“In Margherita, it never got very cold and never snowed.”

“Never?” I’d ask in disbelief.

“No. Never! We came to Philadelphia by ship in August 1913—not to Ellis Island like many other Italian immigrants. I had a pair of short pants to wear every day. My mother made me a nice suit with long trou­sers reserved for church on Sunday. I had to get up at 4 am and sell newspapers at the North Philadelphia Train Station, with my legs bare up to my knees. It was not bad until winter came. The snow covered my bare legs; my skin turned red and chapped. When all the papers were sold, I went home for breakfast. All we had was coffee and milk. Sometimes there was a hard piece of bread which my brothers Santo and Giuseppe would throw at each other like a ball. The only way we could eat it was to dunk it in the coffee.”

“I hate coffee,” I said. “I’ll never drink it.”

Daddy loved to take long walks with us. Every excursion had an educational purpose. He’d talk about botany as we passed ferns.

“Take a look at this; the little coiled green plant shows alternation of generation. When this small one dies, a new, big fern will grow.”

“What is he talking about?” I whispered to Vicki. “How does he know all that stuff?”

“Stay in school. Get an education!” he’d exclaim to his impression­able walking companions. “If you don’t, you might have to work in places like I did.”

“Like what, Daddy?”

“Like in the Ball Bearing Factory. After school, I had a job in a place where they put a heavy, long black rubber apron around my waist. I had to dip metal equipment in a vat of acid. After the first day at work, my apron was full of big holes. I was so scared.” I was too, imagining wearing something riddled with gaping holes from acid.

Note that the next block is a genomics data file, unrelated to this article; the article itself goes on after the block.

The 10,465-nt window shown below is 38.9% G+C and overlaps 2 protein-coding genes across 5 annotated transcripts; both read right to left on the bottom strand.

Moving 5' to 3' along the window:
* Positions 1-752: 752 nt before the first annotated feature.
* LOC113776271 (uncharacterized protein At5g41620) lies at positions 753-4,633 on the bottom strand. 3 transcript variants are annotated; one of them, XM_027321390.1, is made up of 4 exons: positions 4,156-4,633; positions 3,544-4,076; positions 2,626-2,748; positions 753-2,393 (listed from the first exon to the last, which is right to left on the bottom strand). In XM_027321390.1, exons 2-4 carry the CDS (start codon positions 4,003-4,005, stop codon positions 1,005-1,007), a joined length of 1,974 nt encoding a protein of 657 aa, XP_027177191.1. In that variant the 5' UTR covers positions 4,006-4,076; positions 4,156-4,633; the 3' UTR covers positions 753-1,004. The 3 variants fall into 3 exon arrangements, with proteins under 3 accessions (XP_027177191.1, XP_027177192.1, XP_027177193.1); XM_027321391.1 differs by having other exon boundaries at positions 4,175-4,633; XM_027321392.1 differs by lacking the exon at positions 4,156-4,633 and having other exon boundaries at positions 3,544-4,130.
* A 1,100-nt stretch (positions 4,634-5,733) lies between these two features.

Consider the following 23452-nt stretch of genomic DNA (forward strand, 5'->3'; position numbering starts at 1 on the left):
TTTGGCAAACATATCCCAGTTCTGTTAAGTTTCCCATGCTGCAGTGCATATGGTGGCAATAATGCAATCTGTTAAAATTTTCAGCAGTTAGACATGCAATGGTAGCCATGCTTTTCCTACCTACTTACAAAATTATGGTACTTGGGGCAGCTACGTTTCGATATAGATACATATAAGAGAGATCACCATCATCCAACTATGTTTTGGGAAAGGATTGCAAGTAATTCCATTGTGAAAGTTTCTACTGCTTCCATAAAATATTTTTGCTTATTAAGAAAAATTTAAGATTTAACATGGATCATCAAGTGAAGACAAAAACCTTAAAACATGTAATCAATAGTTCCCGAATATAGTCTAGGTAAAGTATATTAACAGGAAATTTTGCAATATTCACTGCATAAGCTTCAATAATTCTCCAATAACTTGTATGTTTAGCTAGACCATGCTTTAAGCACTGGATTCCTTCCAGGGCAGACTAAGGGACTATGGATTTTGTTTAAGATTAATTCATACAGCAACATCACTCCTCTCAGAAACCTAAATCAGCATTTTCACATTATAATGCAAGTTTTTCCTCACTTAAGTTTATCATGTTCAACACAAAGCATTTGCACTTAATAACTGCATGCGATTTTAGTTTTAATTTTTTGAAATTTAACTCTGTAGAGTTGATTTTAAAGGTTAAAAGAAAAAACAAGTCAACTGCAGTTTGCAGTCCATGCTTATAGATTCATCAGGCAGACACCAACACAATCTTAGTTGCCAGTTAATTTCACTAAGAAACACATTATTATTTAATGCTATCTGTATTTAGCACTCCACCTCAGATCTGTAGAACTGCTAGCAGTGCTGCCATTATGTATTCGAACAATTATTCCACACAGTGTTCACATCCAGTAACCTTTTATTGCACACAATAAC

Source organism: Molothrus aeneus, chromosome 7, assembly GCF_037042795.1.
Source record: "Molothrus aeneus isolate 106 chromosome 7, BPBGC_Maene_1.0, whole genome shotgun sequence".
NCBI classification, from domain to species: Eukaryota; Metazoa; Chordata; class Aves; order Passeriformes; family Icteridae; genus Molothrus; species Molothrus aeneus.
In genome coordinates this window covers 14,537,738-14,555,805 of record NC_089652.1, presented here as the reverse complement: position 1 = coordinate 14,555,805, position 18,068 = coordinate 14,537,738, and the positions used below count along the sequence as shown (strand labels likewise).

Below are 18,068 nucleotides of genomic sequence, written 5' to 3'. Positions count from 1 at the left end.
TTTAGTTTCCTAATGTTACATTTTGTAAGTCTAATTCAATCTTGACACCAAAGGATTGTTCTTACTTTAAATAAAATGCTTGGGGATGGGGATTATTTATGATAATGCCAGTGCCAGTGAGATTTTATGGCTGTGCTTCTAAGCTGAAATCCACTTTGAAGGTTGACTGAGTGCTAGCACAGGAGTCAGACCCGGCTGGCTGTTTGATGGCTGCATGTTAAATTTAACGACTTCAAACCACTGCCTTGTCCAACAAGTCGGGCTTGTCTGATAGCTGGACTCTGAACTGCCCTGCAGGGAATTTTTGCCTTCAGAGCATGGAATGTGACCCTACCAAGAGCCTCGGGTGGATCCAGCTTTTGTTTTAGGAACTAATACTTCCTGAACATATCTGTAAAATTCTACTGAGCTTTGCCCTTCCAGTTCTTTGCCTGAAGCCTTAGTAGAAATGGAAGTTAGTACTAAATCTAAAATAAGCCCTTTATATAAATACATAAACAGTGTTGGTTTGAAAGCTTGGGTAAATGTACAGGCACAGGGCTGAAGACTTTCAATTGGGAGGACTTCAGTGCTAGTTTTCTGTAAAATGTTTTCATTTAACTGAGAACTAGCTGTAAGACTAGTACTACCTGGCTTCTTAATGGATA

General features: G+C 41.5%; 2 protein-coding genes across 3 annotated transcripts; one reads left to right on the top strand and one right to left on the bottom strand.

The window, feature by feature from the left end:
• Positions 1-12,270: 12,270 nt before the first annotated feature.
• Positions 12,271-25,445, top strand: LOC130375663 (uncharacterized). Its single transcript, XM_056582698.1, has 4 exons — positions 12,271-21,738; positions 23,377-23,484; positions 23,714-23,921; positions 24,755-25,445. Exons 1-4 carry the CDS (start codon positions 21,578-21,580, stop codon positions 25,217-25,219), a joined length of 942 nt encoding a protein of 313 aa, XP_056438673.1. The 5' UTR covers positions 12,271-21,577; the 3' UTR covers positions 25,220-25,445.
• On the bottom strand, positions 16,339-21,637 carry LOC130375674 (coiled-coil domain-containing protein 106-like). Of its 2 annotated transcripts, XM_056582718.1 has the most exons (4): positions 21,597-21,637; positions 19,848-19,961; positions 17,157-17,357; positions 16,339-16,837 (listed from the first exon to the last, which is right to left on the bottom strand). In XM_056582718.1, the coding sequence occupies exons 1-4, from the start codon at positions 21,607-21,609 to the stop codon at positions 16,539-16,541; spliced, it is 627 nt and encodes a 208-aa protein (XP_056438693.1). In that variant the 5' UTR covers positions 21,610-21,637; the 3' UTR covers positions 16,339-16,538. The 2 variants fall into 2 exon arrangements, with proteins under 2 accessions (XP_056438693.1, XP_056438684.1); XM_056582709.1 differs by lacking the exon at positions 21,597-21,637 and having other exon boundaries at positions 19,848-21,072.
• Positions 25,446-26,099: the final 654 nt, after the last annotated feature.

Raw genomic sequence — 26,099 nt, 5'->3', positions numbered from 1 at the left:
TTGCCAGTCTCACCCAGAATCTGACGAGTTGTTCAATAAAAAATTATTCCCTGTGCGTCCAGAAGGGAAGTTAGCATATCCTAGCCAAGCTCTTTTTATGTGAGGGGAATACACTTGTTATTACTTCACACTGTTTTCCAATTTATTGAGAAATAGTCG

“As a teen-ager, I cleaned trolley cars. One of the worst things I had to do was in the winter at the train station. We worked on the steel rails. Our hands got so cold they’d bleed. I used to be so tired I’d fall asleep in class, yet I never quit school.”

“Why didn’t you quit those awful jobs?”

“My mother died when I was 14-years-old, and we always needed money. A friend and I dreamed of running away out West and becom­ing cowboys to live free under the open skies. He succeeded in doing it, but I could not because I had to take care of my five siblings. I won­dered what happened to him. I am glad I didn’t follow him because I wouldn’t have had you.”

I never quite believed his sacrifice story, but loved listening to it. The occupation I liked most was the one I could relate to, Italian water ice.

“When I was 15, my father had me stationed behind a 100-pound pushcart in the summer. My job was to shave a huge block of ice for making Italian water ice. I enjoyed watching the purple, red, orange or blue syrup whirl through the frozen crystals. If customers wanted it to be extra sweet, I’d charge them double and they were happy to pay. I made good money, though it was tough work. Get an education.”

“Yes, Daddy.”

Dr. Gilda Rorro Baldassari is an educator and writer actively dedicated to all aspects of her Italian-American heritage.  She is the author of Gilda, Promise Me (Idea Press, 2018).